Writing can be used in conjunction with engaging texts to encourage children to develop grammatical skills and enhance their vocabulary. Linking writing tasks to texts is a brilliant way to engage children in writing. Throughout my years as a primary teacher, I’ve helped children to write instructions to direct a pirate across a desert island, create their own advertisement for multi-flavoured chewing gum and guided them to imagine how a gladiator would feel when writing in his diary before a big battle in the colosseum. All of which have been supported by engaging children’s texts. Being creative and developing a writing voice encourages children to articulate their ideas and structure their thoughts, creating more articulate and coherent language. At home, parents can encourage this with their own writing tasks. Ensuring children have a purpose for writing often encourages their best work. For instance, encourage your child to write a diary during a school holiday, write a letter to a company to reduce their plastic use or write their sibling instructions for their favourite computer game. 

English learning at Mount Kelly School Hong Kong

English Language Development at Mount Kelly

At Mount Kelly School Hong Kong, we recognise the importance of developing the four essential core areas of English development: listening, speaking, reading and writing from an early age. All children develop skills to read and write through our daily systematic synthetic phonics programme, become confident in comprehending and discussing books within grouped guided reading sessions and develop a writing voice within our English writing lessons. We encourage strong parent partnerships by sending age and ability appropriate books home for children to enjoy and consistently share updates from our classes so parents can talk and learn from their child about what they have learnt.  All of our activities in our school help to build on a child’s English skills which are consistently encouraged and developed in every subject, in every lesson throughout the school day.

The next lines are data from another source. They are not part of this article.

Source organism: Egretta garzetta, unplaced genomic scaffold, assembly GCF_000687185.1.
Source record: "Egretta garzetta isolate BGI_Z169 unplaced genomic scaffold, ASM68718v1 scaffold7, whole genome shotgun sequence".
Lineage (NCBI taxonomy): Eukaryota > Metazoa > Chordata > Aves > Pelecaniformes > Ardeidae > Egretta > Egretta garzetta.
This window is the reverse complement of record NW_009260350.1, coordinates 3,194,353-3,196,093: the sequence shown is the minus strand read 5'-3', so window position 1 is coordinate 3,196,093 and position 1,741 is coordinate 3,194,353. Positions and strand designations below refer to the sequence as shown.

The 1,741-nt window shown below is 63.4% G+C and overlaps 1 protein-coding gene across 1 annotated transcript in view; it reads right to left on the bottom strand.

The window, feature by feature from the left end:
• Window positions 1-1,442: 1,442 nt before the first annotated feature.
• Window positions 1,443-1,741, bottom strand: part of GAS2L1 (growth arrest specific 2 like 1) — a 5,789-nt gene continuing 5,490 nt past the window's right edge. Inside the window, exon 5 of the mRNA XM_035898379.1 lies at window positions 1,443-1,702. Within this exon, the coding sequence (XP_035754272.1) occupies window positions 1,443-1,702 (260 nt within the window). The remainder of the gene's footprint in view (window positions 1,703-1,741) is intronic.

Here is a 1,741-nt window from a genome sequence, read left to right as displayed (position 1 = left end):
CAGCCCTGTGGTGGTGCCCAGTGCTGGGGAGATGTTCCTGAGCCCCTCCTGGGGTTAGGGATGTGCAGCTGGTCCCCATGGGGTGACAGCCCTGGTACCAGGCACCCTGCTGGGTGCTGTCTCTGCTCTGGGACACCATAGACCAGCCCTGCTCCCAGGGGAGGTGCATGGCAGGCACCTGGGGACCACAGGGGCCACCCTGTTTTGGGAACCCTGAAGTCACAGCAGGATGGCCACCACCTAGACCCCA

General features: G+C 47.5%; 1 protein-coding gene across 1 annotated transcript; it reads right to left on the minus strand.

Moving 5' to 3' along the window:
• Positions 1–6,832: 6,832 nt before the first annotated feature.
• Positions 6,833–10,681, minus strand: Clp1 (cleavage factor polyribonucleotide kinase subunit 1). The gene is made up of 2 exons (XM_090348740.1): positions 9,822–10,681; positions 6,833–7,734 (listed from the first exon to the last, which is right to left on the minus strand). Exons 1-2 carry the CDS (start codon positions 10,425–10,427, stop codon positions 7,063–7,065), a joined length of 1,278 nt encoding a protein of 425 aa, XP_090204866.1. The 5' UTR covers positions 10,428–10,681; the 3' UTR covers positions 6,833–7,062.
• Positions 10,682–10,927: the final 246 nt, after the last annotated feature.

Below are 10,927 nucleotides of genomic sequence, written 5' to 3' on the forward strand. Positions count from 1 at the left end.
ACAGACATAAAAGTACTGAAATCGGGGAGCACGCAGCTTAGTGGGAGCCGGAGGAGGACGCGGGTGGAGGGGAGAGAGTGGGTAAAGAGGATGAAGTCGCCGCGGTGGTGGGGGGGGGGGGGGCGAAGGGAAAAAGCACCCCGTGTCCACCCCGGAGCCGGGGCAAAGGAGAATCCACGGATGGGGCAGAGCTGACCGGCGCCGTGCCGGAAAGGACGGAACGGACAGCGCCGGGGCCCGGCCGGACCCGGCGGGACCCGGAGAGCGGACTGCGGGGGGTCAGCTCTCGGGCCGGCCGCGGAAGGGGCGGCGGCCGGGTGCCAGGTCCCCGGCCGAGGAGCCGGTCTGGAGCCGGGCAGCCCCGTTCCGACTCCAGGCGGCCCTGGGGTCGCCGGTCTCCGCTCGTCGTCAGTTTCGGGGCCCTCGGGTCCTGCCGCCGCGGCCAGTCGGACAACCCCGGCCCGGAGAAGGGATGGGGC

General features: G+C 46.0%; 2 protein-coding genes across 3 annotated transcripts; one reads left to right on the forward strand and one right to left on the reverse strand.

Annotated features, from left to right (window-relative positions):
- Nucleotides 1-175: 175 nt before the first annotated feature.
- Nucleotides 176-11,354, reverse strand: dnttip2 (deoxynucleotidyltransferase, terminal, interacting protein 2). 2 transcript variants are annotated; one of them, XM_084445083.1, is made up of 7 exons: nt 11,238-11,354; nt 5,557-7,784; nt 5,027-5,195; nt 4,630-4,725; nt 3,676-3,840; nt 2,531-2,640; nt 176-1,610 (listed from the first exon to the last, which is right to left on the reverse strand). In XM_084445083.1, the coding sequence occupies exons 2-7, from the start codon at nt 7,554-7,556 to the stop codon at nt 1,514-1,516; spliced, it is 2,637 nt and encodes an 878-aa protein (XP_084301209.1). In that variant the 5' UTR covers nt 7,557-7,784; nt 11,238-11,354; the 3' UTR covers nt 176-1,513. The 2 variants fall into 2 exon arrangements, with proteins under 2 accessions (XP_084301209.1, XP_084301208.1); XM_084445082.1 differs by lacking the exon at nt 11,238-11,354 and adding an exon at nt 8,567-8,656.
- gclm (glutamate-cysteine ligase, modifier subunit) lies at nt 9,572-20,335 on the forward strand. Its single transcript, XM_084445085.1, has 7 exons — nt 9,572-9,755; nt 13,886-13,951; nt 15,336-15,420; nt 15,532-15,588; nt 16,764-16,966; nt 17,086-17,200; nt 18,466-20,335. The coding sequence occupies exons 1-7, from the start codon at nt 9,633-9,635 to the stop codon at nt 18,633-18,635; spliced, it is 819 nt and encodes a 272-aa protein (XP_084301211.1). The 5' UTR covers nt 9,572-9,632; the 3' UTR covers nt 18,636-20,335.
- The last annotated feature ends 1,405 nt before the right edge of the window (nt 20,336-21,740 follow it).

Written by Richard Tinning, English Leader at Mount Kelly School Hong Kong